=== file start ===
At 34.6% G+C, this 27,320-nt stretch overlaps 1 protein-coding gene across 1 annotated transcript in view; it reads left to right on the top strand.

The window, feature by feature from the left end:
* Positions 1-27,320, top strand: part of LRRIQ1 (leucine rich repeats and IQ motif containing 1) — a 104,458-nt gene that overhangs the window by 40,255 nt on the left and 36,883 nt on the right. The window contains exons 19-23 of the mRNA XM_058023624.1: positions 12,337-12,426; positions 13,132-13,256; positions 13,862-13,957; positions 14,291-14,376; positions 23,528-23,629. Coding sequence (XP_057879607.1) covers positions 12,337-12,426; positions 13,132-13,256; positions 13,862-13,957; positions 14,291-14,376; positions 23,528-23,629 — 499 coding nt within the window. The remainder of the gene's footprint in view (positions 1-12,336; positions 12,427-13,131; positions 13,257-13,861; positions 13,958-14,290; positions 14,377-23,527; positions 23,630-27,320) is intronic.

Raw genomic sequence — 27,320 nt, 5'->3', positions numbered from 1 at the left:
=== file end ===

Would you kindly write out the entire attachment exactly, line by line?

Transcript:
At 34.6% G+C, this 27,320-nt stretch overlaps 1 protein-coding gene across 1 annotated transcript in view; it reads left to right on the top strand.

The window, feature by feature from the left end:
* Positions 1-27,320, top strand: part of LRRIQ1 (leucine rich repeats and IQ motif containing 1) — a 104,458-nt gene that overhangs the window by 40,255 nt on the left and 36,883 nt on the right. The window contains exons 19-23 of the mRNA XM_058023624.1: positions 12,337-12,426; positions 13,132-13,256; positions 13,862-13,957; positions 14,291-14,376; positions 23,528-23,629. Coding sequence (XP_057879607.1) covers positions 12,337-12,426; positions 13,132-13,256; positions 13,862-13,957; positions 14,291-14,376; positions 23,528-23,629 — 499 coding nt within the window. The remainder of the gene's footprint in view (positions 1-12,336; positions 12,427-13,131; positions 13,257-13,861; positions 13,958-14,290; positions 14,377-23,527; positions 23,630-27,320) is intronic.

Raw genomic sequence — 27,320 nt, 5'->3', positions numbered from 1 at the left: